As 33 trapped miners waited more than 2,000-ft underground for their rescue, a whole team of Chilean government officials, mining engineers, equipment manufacturers and of course drillers came together get the job done. Jeff Hart, a driller from Denver, Colorado was one of the stars of the day. Hart was in Afghanistan drilling deep water wells when he got the call and hopped on a plane. He works for Kansas-based Layne Christensen, and along with 3 other Layne employees, he manned the Schramm T130 drill rig that was part of “Plan B” that eventually became the shaft from which the trapped miners were rescued.
On the drilling platform overseeing the drilling was James Stefanic of Layne, and crew members Matt Staffel, Doug Reeves and Jorge Herrera. The rig and I presume some of the support equipment was owned by Layne’s Latin America affiliate, Geotec Boyles Bros, SA. The drill bits were from Center Rock, Inc. of Berlin, Pennsylvania. The Center Rock CEO, Brandon Fisher, was on site throughout the operation as well.
Read on for more info, photos, video and links on the drilling, drillers and geology of the Chile Mine rescue.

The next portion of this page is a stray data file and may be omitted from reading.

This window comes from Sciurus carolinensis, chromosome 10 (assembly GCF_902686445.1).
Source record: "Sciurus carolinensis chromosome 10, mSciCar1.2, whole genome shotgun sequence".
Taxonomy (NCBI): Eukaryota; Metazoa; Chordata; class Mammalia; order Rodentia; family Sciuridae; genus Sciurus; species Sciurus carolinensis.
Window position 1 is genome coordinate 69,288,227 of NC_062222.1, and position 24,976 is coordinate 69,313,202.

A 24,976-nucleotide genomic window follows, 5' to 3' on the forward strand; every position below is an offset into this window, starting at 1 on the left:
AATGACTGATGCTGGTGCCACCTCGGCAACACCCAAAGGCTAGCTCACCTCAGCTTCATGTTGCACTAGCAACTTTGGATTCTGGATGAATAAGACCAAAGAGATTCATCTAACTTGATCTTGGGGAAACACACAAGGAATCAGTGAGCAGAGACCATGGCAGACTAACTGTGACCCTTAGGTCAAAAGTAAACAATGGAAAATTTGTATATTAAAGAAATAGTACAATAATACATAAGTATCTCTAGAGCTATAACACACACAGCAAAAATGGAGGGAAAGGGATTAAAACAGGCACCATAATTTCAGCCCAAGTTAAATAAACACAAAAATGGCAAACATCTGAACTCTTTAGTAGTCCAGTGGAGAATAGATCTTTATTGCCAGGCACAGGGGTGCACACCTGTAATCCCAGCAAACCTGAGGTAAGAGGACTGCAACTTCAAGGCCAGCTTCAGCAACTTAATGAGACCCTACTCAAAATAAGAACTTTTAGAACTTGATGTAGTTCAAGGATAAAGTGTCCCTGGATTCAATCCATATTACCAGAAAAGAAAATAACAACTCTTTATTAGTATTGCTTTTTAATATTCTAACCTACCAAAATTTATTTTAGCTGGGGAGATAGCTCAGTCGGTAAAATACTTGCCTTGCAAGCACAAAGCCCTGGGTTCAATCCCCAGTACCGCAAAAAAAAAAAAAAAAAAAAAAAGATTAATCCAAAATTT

Indonesia is planning to build what will be the World’s longest suspension bridge to link up its two main islands of Java and Sumatra. The total length will over 30-km with a (max?) height of 70-m so ships can pass underneath. The catch is that the bridge will be located on the Pacific Ring of Fire, the boundary between the Asian and Australian tectonic plates and one of the most seismically and volcanically active areas in the world. There have been several recent earthquakes greater than magnitude 7, not to mention the earthquake that caused the 2004 tsunami. The bridge will be built to withstand a magnitude 9 earthquake. Oh, and in case the seismic concerns weren’t great enough, the bridge will pass within 50-km of the volcano Krakatoa. The estimated cost of the bridge is $12 billion ($AU?). Credit to Geology.com for the story.